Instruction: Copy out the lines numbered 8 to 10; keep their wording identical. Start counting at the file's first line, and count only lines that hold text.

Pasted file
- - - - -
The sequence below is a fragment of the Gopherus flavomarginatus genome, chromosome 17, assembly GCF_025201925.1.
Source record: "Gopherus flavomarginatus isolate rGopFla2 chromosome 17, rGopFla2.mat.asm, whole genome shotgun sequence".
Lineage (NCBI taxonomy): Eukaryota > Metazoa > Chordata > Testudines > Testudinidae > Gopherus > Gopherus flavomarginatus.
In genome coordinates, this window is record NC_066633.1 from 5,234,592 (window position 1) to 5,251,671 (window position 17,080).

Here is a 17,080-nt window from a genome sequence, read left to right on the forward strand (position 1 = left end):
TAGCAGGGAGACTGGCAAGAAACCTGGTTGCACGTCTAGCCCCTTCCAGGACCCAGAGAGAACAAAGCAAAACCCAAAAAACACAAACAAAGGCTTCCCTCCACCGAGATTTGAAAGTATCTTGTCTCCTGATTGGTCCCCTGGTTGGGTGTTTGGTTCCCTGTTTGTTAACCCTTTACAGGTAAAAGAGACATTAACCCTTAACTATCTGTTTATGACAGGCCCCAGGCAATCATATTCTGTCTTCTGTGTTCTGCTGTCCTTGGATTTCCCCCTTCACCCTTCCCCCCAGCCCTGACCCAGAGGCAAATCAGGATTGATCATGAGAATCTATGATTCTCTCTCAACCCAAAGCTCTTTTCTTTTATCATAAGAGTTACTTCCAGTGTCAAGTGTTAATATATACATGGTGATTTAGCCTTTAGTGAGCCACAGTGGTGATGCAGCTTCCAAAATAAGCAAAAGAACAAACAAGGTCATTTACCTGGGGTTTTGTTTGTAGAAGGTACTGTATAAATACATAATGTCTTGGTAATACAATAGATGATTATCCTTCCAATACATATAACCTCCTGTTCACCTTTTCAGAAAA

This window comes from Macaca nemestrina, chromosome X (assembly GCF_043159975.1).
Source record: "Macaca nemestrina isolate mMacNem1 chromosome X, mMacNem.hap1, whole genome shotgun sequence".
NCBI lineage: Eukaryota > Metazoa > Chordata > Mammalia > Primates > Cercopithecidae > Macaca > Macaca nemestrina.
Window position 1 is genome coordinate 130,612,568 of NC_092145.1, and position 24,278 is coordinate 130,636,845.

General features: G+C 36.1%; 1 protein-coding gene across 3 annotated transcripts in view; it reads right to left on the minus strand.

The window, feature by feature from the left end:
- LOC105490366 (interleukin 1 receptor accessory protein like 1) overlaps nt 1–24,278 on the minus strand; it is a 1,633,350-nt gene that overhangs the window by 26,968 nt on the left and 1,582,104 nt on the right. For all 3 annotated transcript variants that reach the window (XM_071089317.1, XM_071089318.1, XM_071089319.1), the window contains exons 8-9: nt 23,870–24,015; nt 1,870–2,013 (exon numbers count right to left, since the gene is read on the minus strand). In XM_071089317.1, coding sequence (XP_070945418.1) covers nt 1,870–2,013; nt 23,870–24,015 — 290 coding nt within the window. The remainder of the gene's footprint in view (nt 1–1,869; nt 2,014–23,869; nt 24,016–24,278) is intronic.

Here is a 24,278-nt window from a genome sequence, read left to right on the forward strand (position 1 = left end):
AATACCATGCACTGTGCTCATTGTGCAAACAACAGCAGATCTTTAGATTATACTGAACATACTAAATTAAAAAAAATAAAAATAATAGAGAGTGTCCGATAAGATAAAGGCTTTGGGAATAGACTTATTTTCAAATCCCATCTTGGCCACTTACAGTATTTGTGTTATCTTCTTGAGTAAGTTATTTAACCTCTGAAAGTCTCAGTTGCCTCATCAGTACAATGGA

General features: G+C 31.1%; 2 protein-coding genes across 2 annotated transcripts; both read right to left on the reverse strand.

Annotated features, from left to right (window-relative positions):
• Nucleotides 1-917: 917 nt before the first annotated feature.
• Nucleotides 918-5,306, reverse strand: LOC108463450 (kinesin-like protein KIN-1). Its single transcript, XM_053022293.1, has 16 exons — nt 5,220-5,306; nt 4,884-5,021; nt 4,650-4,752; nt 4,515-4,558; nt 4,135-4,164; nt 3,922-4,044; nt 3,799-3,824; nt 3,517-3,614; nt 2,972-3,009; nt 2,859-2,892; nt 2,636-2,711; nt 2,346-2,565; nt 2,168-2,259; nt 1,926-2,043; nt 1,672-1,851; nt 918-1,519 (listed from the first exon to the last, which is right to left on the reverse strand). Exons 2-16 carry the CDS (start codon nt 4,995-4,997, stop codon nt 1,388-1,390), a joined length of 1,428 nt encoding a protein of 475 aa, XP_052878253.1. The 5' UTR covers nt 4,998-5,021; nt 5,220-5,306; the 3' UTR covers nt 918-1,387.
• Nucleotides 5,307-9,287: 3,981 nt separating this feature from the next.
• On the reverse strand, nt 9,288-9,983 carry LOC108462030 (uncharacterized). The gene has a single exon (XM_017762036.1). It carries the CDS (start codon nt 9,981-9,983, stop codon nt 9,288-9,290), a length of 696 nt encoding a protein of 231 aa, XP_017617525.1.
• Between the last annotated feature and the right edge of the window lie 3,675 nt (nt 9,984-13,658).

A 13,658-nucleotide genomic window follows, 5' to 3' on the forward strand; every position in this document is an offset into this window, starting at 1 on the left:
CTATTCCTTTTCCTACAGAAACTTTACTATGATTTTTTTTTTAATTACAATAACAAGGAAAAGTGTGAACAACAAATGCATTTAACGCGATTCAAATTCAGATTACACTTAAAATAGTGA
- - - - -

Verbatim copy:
Source record: "Macaca nemestrina isolate mMacNem1 chromosome X, mMacNem.hap1, whole genome shotgun sequence".
NCBI lineage: Eukaryota > Metazoa > Chordata > Mammalia > Primates > Cercopithecidae > Macaca > Macaca nemestrina.
Window position 1 is genome coordinate 130,612,568 of NC_092145.1, and position 24,278 is coordinate 130,636,845.